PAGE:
Wednesday, January 2, 2013

Religion, Extraterrestrials and Apocalypse

We recently had another bout of “end of the world” mania and yet we’re all still here dealing with the burden of reality. The high interest does beg the question- how would humans react to an astonishing event such as First Contact with an extraterrestrial civilization? Would it be considered the end of the world? That question is an enormous one, probably too big to tackle in such general terms. So, how about religion? How would alien First Contact impact human religion and thoughts about the end of the world?

Theological scholars have been interested in what First Contact would mean for religion for some time. The results of most studies show that the revelation of extraterrestrials would have little impact on religious beliefs. The Peters ETI Religious Crisis Survey showed that the majority of respondents, representing various religions, didn’t expect proof of extraterrestrial intelligence to change their religious belief or their religious traditions. Interestingly, 69 percent of respondents who did not identify as being religious thought that ETI knowledge would undercut religions, while only 34 percent of the religious thought so.

In another approach, the Alexander UFO Religious Crisis Survey focused on clergy members. Jeff Levin of Baylor University went back to the original 1994 data to take another look.  Across the spectrum of Judeo-Christian religions the results showed that clergy members thought that ETI revelation would not have a significant impact on religion. Leaving out Hindu, Muslim and Buddhist faiths is quite limiting in scope, however the results are interesting. It appears that religious leaders and religious followers are not particularly worried about aliens shaking the foundations of their institutions.

For many of us religious beliefs are deeply embedded in our lives as part of our faith and culture. The religious surveys seem to confirm what other polls have shown: humans will not freak out over proof of extraterrestrial intelligence. The general questions about religion, though, don’t take up aspects of belief related to prophecy and that may be where the real passion lies, at least for some religions. A 2010 Pew Research Center poll showed that 41 percent of Americans expect Jesus to return by 2050 with the number growing to 58 percent of white evangelicals. What does Jesus have to do with First Contact? People with apocalyptic religious beliefs often look for signs. It seems quite possible that the announcement of extraterrestrial contact might be considered a sign of impending apocalypse and the return of Christ. Fringe preachers and internet soothsayers could lead an apocalyptic reaction to First Contact that could catch on with more mainstream religious leaders and pontificators. Does the fire spread to the rest of the world? Hopefully, cooler heads in other countries and with other religions would help to calm us down. Americans are an excitable bunch when it comes to apocalypse.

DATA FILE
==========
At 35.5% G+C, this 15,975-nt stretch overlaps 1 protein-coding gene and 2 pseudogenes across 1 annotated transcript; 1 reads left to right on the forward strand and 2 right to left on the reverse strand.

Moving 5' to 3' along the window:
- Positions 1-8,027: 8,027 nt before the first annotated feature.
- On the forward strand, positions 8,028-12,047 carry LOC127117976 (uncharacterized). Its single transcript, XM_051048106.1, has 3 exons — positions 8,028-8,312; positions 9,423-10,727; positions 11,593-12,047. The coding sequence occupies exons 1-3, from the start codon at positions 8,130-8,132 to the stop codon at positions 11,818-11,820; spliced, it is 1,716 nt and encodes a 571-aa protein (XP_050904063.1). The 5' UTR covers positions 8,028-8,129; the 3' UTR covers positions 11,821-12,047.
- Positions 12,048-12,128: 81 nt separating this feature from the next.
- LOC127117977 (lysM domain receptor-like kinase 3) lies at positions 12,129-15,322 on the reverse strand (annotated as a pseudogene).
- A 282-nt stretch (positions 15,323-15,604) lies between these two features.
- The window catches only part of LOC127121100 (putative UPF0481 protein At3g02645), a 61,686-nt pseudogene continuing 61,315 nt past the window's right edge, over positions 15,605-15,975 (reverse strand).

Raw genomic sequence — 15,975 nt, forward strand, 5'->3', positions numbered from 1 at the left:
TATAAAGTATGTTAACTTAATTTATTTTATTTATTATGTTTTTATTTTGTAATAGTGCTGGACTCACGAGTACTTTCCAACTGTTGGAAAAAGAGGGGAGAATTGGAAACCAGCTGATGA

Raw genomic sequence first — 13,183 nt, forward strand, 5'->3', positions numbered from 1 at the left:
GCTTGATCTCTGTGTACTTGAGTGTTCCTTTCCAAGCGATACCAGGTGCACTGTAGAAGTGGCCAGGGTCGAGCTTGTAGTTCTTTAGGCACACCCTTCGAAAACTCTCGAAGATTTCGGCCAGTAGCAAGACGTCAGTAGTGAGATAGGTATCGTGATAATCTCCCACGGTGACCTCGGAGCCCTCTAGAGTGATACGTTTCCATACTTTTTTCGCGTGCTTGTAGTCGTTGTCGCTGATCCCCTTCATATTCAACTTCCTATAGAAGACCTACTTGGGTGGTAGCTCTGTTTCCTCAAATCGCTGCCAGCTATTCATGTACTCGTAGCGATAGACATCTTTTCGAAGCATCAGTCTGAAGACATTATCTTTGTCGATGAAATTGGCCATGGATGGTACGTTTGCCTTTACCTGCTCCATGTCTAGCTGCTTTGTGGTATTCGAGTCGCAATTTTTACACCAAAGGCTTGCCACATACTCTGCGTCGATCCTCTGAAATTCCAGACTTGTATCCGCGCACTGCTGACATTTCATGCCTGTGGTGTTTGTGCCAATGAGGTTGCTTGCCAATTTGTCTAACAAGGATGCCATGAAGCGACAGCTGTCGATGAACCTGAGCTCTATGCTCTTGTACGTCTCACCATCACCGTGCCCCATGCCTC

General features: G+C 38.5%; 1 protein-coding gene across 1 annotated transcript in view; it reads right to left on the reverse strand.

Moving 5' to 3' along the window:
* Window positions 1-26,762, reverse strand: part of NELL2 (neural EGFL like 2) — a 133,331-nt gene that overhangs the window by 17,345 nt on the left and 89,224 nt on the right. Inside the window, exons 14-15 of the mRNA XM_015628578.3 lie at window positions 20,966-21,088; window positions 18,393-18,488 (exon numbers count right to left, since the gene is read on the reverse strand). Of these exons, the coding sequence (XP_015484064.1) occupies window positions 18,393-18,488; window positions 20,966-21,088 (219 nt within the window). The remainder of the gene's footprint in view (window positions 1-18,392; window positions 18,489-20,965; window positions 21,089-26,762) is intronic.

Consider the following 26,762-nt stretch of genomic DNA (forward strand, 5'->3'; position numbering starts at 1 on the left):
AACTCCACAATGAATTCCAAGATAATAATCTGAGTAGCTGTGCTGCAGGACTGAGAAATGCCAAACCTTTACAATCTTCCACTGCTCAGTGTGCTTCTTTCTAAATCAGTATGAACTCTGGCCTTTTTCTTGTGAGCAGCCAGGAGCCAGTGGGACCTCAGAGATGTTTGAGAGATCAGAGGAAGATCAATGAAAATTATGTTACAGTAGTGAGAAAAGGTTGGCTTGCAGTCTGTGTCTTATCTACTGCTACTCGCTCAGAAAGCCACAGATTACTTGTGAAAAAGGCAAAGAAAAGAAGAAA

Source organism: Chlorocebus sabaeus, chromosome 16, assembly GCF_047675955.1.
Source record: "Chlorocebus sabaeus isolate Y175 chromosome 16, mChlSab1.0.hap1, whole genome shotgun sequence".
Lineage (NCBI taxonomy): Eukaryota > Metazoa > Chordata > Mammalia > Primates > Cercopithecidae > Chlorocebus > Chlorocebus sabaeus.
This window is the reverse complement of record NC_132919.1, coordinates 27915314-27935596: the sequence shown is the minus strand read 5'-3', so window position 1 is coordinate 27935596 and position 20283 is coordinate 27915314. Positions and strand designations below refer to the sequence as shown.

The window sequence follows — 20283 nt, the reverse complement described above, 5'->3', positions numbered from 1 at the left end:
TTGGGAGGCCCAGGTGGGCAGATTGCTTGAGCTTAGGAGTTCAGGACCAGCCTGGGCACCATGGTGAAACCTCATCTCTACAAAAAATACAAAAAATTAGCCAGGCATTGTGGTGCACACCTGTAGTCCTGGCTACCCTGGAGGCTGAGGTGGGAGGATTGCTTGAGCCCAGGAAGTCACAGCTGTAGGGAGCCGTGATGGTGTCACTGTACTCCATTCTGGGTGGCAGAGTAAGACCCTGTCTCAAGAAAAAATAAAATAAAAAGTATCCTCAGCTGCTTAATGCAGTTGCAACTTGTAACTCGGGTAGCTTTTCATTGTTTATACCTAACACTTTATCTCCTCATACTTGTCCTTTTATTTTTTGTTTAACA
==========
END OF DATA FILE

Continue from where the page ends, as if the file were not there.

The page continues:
To confuse matters even more, in the original Greek sense the word apocalypse would fit First Contact well. The originating Latin word apocalypsis means a disclosure of knowledge that has been hidden from humanity. That would certainly describe alien First Contact well.

People will not be rushing to their dictionaries if we have a dramatic First Contact event with visiting extraterrestrials or if we discover a far off signal that turns out to be engineered. Apocalypse and many other words will be thrown around without much thought. What will decide the day is how human perception coalesces after the turmoil dies down. What will we make of our future and of our faith in the wake of such a great revelation?

What do you think? Join the conversation on the Alien First Contact Facebook page.

No comments: